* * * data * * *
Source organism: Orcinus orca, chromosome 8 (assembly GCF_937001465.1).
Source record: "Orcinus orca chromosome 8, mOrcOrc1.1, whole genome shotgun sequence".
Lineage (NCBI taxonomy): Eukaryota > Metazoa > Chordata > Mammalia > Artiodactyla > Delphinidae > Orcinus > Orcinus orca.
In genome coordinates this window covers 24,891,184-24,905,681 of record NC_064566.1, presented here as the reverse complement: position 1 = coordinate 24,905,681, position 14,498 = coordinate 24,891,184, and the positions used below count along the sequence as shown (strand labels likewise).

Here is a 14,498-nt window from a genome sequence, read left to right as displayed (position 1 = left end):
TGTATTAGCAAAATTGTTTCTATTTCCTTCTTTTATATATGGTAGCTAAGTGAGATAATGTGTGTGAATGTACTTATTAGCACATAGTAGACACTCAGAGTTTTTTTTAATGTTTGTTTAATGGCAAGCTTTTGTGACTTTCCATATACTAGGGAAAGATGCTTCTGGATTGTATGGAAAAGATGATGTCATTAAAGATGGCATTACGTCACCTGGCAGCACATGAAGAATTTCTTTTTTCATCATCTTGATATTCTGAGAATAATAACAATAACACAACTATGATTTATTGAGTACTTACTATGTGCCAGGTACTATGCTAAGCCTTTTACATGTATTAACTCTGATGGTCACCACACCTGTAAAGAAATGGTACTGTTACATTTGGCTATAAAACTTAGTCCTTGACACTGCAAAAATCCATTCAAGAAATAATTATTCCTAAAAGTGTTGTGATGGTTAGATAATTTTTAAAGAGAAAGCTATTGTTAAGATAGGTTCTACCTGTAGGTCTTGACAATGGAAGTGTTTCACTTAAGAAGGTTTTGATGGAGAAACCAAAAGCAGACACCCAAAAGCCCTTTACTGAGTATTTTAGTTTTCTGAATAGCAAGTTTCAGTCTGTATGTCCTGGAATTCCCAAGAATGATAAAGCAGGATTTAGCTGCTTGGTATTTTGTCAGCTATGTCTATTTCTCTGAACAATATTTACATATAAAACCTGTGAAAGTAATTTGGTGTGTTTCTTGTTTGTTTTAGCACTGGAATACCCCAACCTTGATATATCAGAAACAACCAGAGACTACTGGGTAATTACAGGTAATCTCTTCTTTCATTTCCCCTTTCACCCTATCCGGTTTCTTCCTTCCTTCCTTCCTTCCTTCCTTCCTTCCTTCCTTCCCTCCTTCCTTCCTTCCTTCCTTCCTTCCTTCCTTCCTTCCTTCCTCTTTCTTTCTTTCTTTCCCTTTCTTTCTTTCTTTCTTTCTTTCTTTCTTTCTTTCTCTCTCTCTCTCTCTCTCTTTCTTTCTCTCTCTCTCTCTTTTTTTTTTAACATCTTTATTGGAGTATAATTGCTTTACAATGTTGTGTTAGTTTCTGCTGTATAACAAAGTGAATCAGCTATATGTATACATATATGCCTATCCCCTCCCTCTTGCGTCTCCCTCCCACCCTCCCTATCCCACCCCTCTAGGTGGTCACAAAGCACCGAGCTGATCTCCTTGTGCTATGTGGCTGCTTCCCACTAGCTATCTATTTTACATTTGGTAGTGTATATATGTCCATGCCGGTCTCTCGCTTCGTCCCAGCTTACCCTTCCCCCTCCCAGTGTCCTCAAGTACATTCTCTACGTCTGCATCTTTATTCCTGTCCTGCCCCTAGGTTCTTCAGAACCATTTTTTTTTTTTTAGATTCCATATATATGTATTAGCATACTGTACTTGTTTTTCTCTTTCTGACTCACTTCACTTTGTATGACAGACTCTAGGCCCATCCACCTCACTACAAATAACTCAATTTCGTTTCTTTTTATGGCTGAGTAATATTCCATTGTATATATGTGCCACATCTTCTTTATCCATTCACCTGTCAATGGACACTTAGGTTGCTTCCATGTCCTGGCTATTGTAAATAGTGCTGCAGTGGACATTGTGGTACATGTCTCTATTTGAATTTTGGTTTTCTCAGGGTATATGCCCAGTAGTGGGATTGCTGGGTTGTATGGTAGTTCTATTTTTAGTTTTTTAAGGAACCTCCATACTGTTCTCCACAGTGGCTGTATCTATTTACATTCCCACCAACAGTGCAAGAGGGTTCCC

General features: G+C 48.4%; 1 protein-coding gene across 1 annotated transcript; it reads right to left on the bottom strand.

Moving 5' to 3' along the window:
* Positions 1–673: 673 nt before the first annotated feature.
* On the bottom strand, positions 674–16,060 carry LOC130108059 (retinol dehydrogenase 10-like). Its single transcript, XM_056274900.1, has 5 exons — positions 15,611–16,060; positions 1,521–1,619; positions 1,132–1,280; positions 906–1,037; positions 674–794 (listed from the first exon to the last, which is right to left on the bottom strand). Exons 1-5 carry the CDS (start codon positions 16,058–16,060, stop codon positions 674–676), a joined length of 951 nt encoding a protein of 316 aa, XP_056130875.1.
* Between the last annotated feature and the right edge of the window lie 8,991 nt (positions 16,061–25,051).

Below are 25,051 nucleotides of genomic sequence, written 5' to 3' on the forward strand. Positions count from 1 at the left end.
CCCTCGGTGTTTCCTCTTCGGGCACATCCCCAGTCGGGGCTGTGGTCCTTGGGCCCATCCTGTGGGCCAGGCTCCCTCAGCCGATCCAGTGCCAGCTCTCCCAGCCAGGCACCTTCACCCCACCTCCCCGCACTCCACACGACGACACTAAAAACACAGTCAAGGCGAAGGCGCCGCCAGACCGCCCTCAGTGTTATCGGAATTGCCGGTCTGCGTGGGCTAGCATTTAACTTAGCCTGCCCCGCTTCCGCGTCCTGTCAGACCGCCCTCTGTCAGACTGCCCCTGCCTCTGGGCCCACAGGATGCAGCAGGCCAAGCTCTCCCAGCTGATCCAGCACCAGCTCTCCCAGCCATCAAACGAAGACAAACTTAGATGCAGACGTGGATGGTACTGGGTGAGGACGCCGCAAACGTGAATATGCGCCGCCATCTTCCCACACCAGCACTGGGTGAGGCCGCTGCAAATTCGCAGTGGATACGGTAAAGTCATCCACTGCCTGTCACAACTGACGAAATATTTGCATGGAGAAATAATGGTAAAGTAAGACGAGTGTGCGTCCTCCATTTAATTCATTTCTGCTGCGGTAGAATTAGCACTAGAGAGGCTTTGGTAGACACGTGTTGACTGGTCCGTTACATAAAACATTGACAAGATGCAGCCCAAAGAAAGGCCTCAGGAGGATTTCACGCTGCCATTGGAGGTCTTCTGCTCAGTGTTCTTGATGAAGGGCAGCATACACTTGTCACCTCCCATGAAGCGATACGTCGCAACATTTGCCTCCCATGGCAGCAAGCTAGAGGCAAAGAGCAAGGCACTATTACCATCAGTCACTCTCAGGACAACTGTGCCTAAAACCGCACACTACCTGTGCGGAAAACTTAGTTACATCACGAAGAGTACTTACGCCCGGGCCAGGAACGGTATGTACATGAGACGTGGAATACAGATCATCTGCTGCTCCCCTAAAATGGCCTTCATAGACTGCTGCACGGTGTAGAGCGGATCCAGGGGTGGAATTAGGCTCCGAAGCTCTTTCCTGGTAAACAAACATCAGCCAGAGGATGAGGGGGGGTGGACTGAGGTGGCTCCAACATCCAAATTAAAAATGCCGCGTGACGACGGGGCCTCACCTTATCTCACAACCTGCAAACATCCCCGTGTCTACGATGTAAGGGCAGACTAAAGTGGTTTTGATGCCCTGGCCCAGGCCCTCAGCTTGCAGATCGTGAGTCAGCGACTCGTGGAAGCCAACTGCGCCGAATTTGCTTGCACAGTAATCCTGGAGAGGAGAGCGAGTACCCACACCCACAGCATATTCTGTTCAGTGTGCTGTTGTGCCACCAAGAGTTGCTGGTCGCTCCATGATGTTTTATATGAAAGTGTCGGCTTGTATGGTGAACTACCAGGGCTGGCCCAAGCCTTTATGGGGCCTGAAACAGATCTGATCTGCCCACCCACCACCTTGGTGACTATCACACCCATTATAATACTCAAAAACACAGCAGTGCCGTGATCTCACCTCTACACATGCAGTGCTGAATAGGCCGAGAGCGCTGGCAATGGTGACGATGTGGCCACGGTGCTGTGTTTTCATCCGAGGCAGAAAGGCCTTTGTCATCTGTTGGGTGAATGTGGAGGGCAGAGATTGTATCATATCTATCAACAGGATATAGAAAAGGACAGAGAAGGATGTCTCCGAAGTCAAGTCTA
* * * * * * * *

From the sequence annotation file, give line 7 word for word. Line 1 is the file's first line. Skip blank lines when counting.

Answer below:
General features: G+C 48.4%; 1 protein-coding gene across 1 annotated transcript; it reads right to left on the bottom strand.